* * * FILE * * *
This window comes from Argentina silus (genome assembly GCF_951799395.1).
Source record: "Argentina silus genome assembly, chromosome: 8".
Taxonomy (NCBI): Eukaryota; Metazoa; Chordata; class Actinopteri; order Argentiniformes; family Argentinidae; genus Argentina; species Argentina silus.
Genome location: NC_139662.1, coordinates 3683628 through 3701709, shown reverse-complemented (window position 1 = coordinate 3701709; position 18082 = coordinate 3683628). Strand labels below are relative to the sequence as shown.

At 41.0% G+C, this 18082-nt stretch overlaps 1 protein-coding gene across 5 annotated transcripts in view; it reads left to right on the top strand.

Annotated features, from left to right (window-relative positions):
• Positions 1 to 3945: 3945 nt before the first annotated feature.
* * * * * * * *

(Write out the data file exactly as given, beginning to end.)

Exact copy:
This window comes from Argentina silus (genome assembly GCF_951799395.1).
Source record: "Argentina silus genome assembly, chromosome: 8".
Taxonomy (NCBI): Eukaryota; Metazoa; Chordata; class Actinopteri; order Argentiniformes; family Argentinidae; genus Argentina; species Argentina silus.
Genome location: NC_139662.1, coordinates 3683628 through 3701709, shown reverse-complemented (window position 1 = coordinate 3701709; position 18082 = coordinate 3683628). Strand labels below are relative to the sequence as shown.

At 41.0% G+C, this 18082-nt stretch overlaps 1 protein-coding gene across 5 annotated transcripts in view; it reads left to right on the top strand.

Annotated features, from left to right (window-relative positions):
• Positions 1 to 3945: 3945 nt before the first annotated feature.